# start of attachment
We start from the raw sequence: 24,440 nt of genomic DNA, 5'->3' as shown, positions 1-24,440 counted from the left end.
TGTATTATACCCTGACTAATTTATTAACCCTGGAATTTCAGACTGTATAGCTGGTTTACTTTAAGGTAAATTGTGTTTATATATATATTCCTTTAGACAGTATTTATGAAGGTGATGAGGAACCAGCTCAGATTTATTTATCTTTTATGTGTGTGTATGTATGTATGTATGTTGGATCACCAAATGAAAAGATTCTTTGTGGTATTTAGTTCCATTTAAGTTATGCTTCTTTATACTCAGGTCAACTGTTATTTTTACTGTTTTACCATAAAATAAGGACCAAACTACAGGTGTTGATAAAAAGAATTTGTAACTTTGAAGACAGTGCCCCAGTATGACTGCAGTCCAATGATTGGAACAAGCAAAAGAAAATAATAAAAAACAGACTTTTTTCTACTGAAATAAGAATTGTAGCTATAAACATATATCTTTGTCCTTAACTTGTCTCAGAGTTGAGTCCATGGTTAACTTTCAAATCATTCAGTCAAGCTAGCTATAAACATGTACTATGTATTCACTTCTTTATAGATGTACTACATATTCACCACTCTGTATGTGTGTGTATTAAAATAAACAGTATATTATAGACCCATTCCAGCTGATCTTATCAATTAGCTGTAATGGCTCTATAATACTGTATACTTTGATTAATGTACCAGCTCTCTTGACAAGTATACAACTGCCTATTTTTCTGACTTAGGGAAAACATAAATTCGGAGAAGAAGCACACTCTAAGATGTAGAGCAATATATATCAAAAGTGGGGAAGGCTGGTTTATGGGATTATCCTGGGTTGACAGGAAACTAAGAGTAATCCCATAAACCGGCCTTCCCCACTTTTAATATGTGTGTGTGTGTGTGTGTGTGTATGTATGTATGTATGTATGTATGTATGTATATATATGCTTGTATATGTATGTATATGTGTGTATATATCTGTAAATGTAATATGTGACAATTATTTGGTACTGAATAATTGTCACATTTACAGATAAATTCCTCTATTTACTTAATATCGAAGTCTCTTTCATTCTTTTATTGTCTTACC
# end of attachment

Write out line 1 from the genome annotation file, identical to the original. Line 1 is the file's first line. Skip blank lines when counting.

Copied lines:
We start from the raw sequence: 24,440 nt of genomic DNA, 5'->3' as shown, positions 1-24,440 counted from the left end.